Subtypes of HSDD

Clinicians are directed to subtype the diagnosis of HSDD, that is, to say if the pattern has been (A) "lifelong" or "acquired" (i.e., always existed since puberty or followed a period of "normal" sexual desire), (B) "situational" or "generalized" (i.e., has existed only in some sexual circumstances or all) and (C) due to psychological or combined factors. Maurice (12; pp. 54-55) considers diagnostic subtyping to be clinically useful in helping to point towards the etiology and thus assessment and treatment—for example, acquired problems would require a more diligent search for the explanation of change than those which are lifelong. Likewise, if a man has a situational difficulty, for example, not sexually active with his partner but masturbating several times each week, there is little rationale for considering some biological explanation since his SRC is obviously intact.

Maurice has described four HSDD syndromes: (i) desire discrepancy, (ii) lifelong and generalized, (iii) acquired and generalized, and (iv) acquired and situational (12; pp. 161-165). On the basis of clinical impression, the most common desire difficulties in men are those that are (A) lifelong but also situational (very unusual in women) and (B) acquired and generalized— usually resulting from a medical, psychiatric, or other sexual, disorder (Fig. 4.1).

Although clinically useful, these syndromes have not been the subject of empirical research. Nevertheless, one can sometimes extract information from survey data that seem to apply to this scheme. For example, Kinsey et al. described a small group of men (147 from approximately 12,000 interviewed) who they referred to as "low rating" [defined as under 36 years old and whose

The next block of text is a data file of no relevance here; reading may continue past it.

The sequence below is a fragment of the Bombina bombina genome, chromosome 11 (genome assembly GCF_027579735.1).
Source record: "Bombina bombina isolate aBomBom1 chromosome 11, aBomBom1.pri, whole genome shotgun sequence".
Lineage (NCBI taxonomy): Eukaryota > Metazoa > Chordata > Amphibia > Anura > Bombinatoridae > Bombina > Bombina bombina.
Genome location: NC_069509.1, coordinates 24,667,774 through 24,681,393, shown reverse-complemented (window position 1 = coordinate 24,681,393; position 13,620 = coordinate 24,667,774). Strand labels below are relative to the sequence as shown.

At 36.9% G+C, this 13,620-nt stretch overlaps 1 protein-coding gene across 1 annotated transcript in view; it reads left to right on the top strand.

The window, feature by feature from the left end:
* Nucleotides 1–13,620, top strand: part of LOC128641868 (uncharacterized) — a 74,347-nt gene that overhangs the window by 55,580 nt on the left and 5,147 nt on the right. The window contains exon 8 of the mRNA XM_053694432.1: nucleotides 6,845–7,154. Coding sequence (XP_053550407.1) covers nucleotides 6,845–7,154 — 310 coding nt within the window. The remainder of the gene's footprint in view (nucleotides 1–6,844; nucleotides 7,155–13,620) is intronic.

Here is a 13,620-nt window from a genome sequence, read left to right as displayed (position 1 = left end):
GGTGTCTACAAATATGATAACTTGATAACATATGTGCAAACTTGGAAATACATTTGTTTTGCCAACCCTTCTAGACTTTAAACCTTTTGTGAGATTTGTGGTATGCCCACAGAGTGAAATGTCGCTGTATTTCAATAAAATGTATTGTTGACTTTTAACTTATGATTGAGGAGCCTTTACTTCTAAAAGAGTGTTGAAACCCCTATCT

PRL = prolactin; T= testosterone; TSH = thyroid-stimulating hormone Figure 4.1 Assessment of low sexual desire disorder in men.

rates (of sexual behavior) averaged one event in 2 weeks or less] (13; p. 207). They also described another group of men about half as large in number as "sexually apathetic" in that "they never, at any times in their histories, have given evidence that they were capable of anything except low rates of activity" (p. 209). One could conclude from Kinsey's observations that not only did these men have a lifelong and generalized disinterest in sexual matters, but also they were quite unusual.

Lifelong and Situational

"The most striking feature that differentiates a situational desire disorder from one that is generalized is the continued presence of sexual desire in some form. The sexual feelings that do exist in the present occur typically when the person is alone and are manifest either in thought and/or action (through masturbation), rather than in sexual activity with the patient's usual partner ...the present level of sexual activity (with the partner) often represents a... change from the beginning of the relationship when the frequency was... greater." (12; p. 165) Detailed history-taking reveals that even at the start of the relationship, the woman often took the sexual initiative and even then, sexual experiences took place infrequently.

In this syndrome, the man's desire disorder represents a lifelong pattern but is also situational, because there are times when he can be quite sexual, typically when alone through masturbation, or at the beginning of a new relationship with a partner.

0 0

Post a comment